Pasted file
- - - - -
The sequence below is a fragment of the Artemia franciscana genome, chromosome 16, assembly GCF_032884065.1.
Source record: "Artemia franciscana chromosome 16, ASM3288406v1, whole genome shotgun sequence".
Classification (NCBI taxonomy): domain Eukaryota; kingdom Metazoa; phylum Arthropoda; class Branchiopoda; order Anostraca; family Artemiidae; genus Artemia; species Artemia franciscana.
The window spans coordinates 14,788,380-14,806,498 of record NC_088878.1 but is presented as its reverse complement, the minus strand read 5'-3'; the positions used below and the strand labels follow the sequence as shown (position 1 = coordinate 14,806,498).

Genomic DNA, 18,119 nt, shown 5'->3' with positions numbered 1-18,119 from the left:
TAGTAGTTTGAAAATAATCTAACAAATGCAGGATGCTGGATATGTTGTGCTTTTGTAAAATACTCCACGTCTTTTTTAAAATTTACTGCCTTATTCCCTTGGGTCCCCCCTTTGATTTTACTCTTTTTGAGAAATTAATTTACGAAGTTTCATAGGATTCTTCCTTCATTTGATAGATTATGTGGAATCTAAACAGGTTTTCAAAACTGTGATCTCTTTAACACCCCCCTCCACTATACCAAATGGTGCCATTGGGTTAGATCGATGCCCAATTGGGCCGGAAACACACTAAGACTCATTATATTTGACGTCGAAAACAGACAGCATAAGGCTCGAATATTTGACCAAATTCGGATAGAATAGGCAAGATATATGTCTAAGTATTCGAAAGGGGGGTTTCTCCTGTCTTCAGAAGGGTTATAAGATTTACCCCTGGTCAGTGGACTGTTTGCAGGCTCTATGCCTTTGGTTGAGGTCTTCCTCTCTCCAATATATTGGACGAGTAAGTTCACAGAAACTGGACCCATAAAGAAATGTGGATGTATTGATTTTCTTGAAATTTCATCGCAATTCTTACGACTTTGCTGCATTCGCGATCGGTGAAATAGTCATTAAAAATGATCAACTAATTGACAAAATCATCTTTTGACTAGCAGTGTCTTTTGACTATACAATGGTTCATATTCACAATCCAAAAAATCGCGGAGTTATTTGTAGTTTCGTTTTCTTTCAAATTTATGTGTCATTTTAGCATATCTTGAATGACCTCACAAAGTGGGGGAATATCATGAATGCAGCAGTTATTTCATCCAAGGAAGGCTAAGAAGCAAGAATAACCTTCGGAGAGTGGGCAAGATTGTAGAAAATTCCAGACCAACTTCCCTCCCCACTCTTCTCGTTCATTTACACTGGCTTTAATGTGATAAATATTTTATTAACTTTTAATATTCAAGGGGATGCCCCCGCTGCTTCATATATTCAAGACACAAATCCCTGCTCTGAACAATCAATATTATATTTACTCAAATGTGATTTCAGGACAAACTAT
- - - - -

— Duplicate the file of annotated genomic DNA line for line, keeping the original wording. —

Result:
The sequence below is a fragment of the Artemia franciscana genome, chromosome 16, assembly GCF_032884065.1.
Source record: "Artemia franciscana chromosome 16, ASM3288406v1, whole genome shotgun sequence".
Classification (NCBI taxonomy): domain Eukaryota; kingdom Metazoa; phylum Arthropoda; class Branchiopoda; order Anostraca; family Artemiidae; genus Artemia; species Artemia franciscana.
The window spans coordinates 14,788,380-14,806,498 of record NC_088878.1 but is presented as its reverse complement, the minus strand read 5'-3'; the positions used below and the strand labels follow the sequence as shown (position 1 = coordinate 14,806,498).

Genomic DNA, 18,119 nt, shown 5'->3' with positions numbered 1-18,119 from the left:
TAGTAGTTTGAAAATAATCTAACAAATGCAGGATGCTGGATATGTTGTGCTTTTGTAAAATACTCCACGTCTTTTTTAAAATTTACTGCCTTATTCCCTTGGGTCCCCCCTTTGATTTTACTCTTTTTGAGAAATTAATTTACGAAGTTTCATAGGATTCTTCCTTCATTTGATAGATTATGTGGAATCTAAACAGGTTTTCAAAACTGTGATCTCTTTAACACCCCCCTCCACTATACCAAATGGTGCCATTGGGTTAGATCGATGCCCAATTGGGCCGGAAACACACTAAGACTCATTATATTTGACGTCGAAAACAGACAGCATAAGGCTCGAATATTTGACCAAATTCGGATAGAATAGGCAAGATATATGTCTAAGTATTCGAAAGGGGGGTTTCTCCTGTCTTCAGAAGGGTTATAAGATTTACCCCTGGTCAGTGGACTGTTTGCAGGCTCTATGCCTTTGGTTGAGGTCTTCCTCTCTCCAATATATTGGACGAGTAAGTTCACAGAAACTGGACCCATAAAGAAATGTGGATGTATTGATTTTCTTGAAATTTCATCGCAATTCTTACGACTTTGCTGCATTCGCGATCGGTGAAATAGTCATTAAAAATGATCAACTAATTGACAAAATCATCTTTTGACTAGCAGTGTCTTTTGACTATACAATGGTTCATATTCACAATCCAAAAAATCGCGGAGTTATTTGTAGTTTCGTTTTCTTTCAAATTTATGTGTCATTTTAGCATATCTTGAATGACCTCACAAAGTGGGGGAATATCATGAATGCAGCAGTTATTTCATCCAAGGAAGGCTAAGAAGCAAGAATAACCTTCGGAGAGTGGGCAAGATTGTAGAAAATTCCAGACCAACTTCCCTCCCCACTCTTCTCGTTCATTTACACTGGCTTTAATGTGATAAATATTTTATTAACTTTTAATATTCAAGGGGATGCCCCCGCTGCTTCATATATTCAAGACACAAATCCCTGCTCTGAACAATCAATATTATATTTACTCAAATGTGATTTCAGGACAAACTAT